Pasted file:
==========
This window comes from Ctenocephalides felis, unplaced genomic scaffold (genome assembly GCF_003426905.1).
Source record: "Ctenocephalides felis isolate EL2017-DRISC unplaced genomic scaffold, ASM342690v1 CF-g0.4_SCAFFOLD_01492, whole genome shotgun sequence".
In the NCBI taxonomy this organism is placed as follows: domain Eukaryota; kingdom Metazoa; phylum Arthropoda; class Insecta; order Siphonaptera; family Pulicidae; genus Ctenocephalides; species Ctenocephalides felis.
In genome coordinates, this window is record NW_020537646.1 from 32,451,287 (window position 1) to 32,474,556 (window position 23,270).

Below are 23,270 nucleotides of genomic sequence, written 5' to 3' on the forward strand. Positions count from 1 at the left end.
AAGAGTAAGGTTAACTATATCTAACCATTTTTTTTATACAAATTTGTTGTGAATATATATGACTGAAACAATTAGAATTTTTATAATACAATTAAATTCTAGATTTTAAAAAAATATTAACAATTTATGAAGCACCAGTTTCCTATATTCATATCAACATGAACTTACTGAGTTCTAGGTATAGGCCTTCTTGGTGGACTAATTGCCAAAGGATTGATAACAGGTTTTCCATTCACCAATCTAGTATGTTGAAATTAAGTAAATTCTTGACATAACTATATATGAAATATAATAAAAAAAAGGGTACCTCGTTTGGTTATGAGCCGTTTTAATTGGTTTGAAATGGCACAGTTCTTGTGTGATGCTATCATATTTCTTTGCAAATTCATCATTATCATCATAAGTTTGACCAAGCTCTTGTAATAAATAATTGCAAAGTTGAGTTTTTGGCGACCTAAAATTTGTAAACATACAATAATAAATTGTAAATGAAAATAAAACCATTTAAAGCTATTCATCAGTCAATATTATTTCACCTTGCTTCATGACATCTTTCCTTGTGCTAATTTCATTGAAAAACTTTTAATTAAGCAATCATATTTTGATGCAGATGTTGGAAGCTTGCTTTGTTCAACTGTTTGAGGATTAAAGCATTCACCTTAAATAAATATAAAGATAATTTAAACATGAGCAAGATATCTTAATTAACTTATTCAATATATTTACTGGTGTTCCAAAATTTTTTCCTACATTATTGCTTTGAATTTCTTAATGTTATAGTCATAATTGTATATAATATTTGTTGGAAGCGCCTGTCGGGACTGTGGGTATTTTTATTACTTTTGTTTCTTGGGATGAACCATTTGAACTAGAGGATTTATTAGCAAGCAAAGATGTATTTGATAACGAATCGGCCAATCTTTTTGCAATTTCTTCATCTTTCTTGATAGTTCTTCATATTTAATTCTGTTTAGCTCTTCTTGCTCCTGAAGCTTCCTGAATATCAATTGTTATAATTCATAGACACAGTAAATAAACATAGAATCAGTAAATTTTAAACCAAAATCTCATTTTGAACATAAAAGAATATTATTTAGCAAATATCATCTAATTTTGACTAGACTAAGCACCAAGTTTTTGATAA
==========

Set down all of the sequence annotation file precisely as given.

This window comes from Ctenocephalides felis, unplaced genomic scaffold (genome assembly GCF_003426905.1).
Source record: "Ctenocephalides felis isolate EL2017-DRISC unplaced genomic scaffold, ASM342690v1 CF-g0.4_SCAFFOLD_01492, whole genome shotgun sequence".
In the NCBI taxonomy this organism is placed as follows: domain Eukaryota; kingdom Metazoa; phylum Arthropoda; class Insecta; order Siphonaptera; family Pulicidae; genus Ctenocephalides; species Ctenocephalides felis.
In genome coordinates, this window is record NW_020537646.1 from 32,451,287 (window position 1) to 32,474,556 (window position 23,270).

Below are 23,270 nucleotides of genomic sequence, written 5' to 3' on the forward strand. Positions count from 1 at the left end.
AAGAGTAAGGTTAACTATATCTAACCATTTTTTTTATACAAATTTGTTGTGAATATATATGACTGAAACAATTAGAATTTTTATAATACAATTAAATTCTAGATTTTAAAAAAATATTAACAATTTATGAAGCACCAGTTTCCTATATTCATATCAACATGAACTTACTGAGTTCTAGGTATAGGCCTTCTTGGTGGACTAATTGCCAAAGGATTGATAACAGGTTTTCCATTCACCAATCTAGTATGTTGAAATTAAGTAAATTCTTGACATAACTATATATGAAATATAATAAAAAAAAGGGTACCTCGTTTGGTTATGAGCCGTTTTAATTGGTTTGAAATGGCACAGTTCTTGTGTGATGCTATCATATTTCTTTGCAAATTCATCATTATCATCATAAGTTTGACCAAGCTCTTGTAATAAATAATTGCAAAGTTGAGTTTTTGGCGACCTAAAATTTGTAAACATACAATAATAAATTGTAAATGAAAATAAAACCATTTAAAGCTATTCATCAGTCAATATTATTTCACCTTGCTTCATGACATCTTTCCTTGTGCTAATTTCATTGAAAAACTTTTAATTAAGCAATCATATTTTGATGCAGATGTTGGAAGCTTGCTTTGTTCAACTGTTTGAGGATTAAAGCATTCACCTTAAATAAATATAAAGATAATTTAAACATGAGCAAGATATCTTAATTAACTTATTCAATATATTTACTGGTGTTCCAAAATTTTTTCCTACATTATTGCTTTGAATTTCTTAATGTTATAGTCATAATTGTATATAATATTTGTTGGAAGCGCCTGTCGGGACTGTGGGTATTTTTATTACTTTTGTTTCTTGGGATGAACCATTTGAACTAGAGGATTTATTAGCAAGCAAAGATGTATTTGATAACGAATCGGCCAATCTTTTTGCAATTTCTTCATCTTTCTTGATAGTTCTTCATATTTAATTCTGTTTAGCTCTTCTTGCTCCTGAAGCTTCCTGAATATCAATTGTTATAATTCATAGACACAGTAAATAAACATAGAATCAGTAAATTTTAAACCAAAATCTCATTTTGAACATAAAAGAATATTATTTAGCAAATATCATCTAATTTTGACTAGACTAAGCACCAAGTTTTTGATAA